Later that evening we went to a local elementary school with a large open field to fly our kites. Now you need to understand that we typically have breezy evenings. But this evening there wasn’t any wind at all, not a breath. I tried and tried but I couldn’t get my kite to fly. A six year old’s petulant temper tantrum was threatening; but I remembered to breathe.

“Oh well, we will take our kites on our vacation. We are going to be right by the beach and we’re sure to have wind there.”

I can still surprise myself. Even at fifty-six I can learn to do some things differently. I am proud of myself. And I will be flying my kite on my vacation.

Monday, August 6, 2012

Remember To Live

Saturday August 4, 2012 was a special day for our family. Alice, Becca, and I all got tattoos of the same phrase,"Ricordati Di Vivere," which is Italian for "Remember To Live." we all got the tattoo on different parts of our bodies. I got mine on my right forearm.

This was all initiated by Becca. Becca told me that she chose this phrase after looking for something suitable on the Internet. Becca said that she had been thinking of "Remember To Breathe" because Alice and Becca both periodically remind me to breathe. Then she came up with "Remember To Live." Becca was insistent that the phrase be tattooed in my handwriting so that she would always have a part of me with her.

I like to believe that I had at least a small part in the choice of phrase. Becca and I have had conversations about deeper and more spiritual issues over the last few months. We have had several conversations with me defending my desire to stay involved and active in my different things like Toastmasters or church committees even when I am not feeling so well. I have often said that I don't want to get to the end of my life and find out I haven't lived. What I mean is that I don't want to give up things that give my life meaning and purpose.

So much has been taken from me including, and especially, my own free will in so many decisions. I have lost my career as a social worker, which also means I lost my identity as a professional who was respected; I have lost the ability to eat or drink though I sometimes indulge myself with coffee; I have lost my ability to tell stories, at least the oral tradition of telling stories; I have lost the ability to speak forcefully and clearly; I even lost the ability to play golf. I really don't want to surrender my involvement and engagement with the different activities that make my life worth living.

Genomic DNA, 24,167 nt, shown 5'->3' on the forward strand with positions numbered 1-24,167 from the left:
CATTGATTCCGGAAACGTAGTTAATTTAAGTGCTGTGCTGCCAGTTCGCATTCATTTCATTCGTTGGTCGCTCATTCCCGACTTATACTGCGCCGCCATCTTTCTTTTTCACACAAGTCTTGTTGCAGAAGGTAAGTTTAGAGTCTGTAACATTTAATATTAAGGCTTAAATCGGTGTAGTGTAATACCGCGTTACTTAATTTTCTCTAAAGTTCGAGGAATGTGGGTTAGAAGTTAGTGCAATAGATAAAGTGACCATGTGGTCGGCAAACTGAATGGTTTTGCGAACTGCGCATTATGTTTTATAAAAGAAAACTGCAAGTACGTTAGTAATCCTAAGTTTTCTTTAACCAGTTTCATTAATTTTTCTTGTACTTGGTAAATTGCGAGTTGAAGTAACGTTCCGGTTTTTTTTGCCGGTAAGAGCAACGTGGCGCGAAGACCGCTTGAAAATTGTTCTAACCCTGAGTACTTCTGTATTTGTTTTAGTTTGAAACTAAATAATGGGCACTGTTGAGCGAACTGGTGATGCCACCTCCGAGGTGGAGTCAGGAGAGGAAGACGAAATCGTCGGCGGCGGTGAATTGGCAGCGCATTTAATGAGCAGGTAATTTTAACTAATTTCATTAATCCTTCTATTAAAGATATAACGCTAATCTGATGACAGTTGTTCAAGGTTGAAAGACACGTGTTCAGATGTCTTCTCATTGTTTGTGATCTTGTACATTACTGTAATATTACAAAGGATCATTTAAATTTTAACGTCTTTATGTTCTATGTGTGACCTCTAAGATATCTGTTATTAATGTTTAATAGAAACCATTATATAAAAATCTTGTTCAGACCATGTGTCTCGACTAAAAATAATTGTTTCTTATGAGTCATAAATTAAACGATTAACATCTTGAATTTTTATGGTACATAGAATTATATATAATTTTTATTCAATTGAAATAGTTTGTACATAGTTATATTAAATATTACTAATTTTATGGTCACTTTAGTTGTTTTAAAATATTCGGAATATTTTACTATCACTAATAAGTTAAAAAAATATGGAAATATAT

Alice and Becca are quick to remind me that I am not going through this alone - every time I have to be hospitalized they have to go through it too. I am sensitive to that and I don't know how to resolve this dynamic tension. I don't think that I can satisfy my need for a meaningful and rich life with their desire to keep me safe and healthy.

But when I can stop and think, without all of the anger I have, without all of my anger and frustration at the unfairness of it all I can see that the only time I have is now and that it will be what it will be. I may intellectually understand and agree with that but I have not fully integrated that knowledge into my life and practice.

Just today for example my doctor put me back on antibiotics for yet another pneumonia and advised me not to participate in my Toastmasters meetings tonight and tomorrow morning or my committee meetings tomorrow. I came home with a lot of frustration and anger. My Buddhist teacher has given me a simple exercise to deal with my anger and when I tried it today it worked, for a while anyway, until I started thinking again. It's always that thinking that gets me. 

At least now I have a permanent and unmistakable reminder on my right forearm, remember to live.